restrictions and fire prevention

State Fire Restrictions Map: Visit www.MTFireInfo.org to stay updated on on current fire restriction information across Montana.

Cascade County: visit Cascade County Burn Permit and Notification Service for current burning status.

City of Great Falls: visit https://greatfallsmt.net/fire for local information.

 

Stage Two Restrictions are in Effect as of July 16, 2021

Under Stage One Restrictions:
1. Open burning is prohibited.
2. Campfires are allowed ONLY in a developed recreation site or improved site where developed campfire rings are provided.
3. Smoking is permitted ONLY within an enclosed vehicle, inside a building, or in an area where at least three feet in diameter is cleared of all flammable materials.
4. Campers are ONLY allowed to cook using a device that is solely fueled by liquid petroleum or LPG fuels and can be turned on and off.
5. All Fireworks are prohibited. All exploding targets (available for sale to recreational shooters) are also considered a pyrotechnic product and are also prohibited.
6. Persons using charcoal briquettes are allowed ONLY on private property in a “backyard” barbeque located in an area that is barren or cleared of all overhead and surrounding flammable materials within three feet of the device. Burning refuse in barrels is also prohibited.

Wildfire smoke health risks & guidance

Download Wildfire Smoke Health Risks & Guidance

If you are experiencing medical problems for any reason, seek medical treatment immediately.  

Many factors determine whether someone will experience smoke-related health problems. Older adults, pregnant women, children, and people with pre-existing respiratory and heart conditions may be more likely to get sick if they breathe in wildfire smoke. Inhaling smoke can cause coughing, scratchy throat, irritated sinuses, shortness of breath, chest pain, headaches, stinging eyes and runny nose.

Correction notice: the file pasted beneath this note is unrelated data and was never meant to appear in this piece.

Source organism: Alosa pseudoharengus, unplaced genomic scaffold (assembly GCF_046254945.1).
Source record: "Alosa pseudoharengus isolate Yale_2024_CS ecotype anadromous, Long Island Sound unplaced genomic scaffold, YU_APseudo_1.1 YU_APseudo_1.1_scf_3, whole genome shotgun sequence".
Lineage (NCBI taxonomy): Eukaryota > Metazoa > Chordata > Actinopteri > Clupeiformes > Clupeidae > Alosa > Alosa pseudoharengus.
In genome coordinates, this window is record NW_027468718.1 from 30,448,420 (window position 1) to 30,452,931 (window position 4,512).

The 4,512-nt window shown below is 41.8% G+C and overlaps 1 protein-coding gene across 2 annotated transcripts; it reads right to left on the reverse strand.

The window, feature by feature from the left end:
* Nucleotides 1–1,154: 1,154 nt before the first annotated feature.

All persons in areas affected by wildfire smoke are advised to limit outdoor activity; staying indoors whenever possible is the best way to limit your exposure.  Further minimize your exposure by using air conditioners that utilize mechanical air cleaners and by keeping your house windows closed. If you do not have an air conditioner, and it is too warm to stay inside with the windows closed, seek alternative shelter by visiting family members or neighbors who have air conditioning. You may also be able to visit an air conditioned location, such as a mall, for a few hours. Avoid using wood burning stoves, burning candles or incense, vacuuming or smoking tobacco. When traveling, ensure car windows are closed.    

Do not rely on masks for full protection as masks only filter particles, not toxic gases or vapors. Dust masks commonly found at hardware stores are designed to trap large particles such as sawdust. These masks will not protect your lungs from small particles found in wildfire smoke. Cloth masks such as wet towels or bandanas are difficult to seal to the face, and their capacity to filter very small particles is unknown since material quality varies.

Smoke from wildfires is a mixture of gases and fine particles from burning trees and other plant materials. It is measured via the Air Quality Index (AQI) values which ranges from 0 to 500; generally any value below 100 is satisfactory. An AQI value over 100 is considered unhealthy for certain individuals, but risk rises for all with increasing AQI values. The table below shows the full range and levels of health concern. Daily updates can be found here: https://airnow.gov/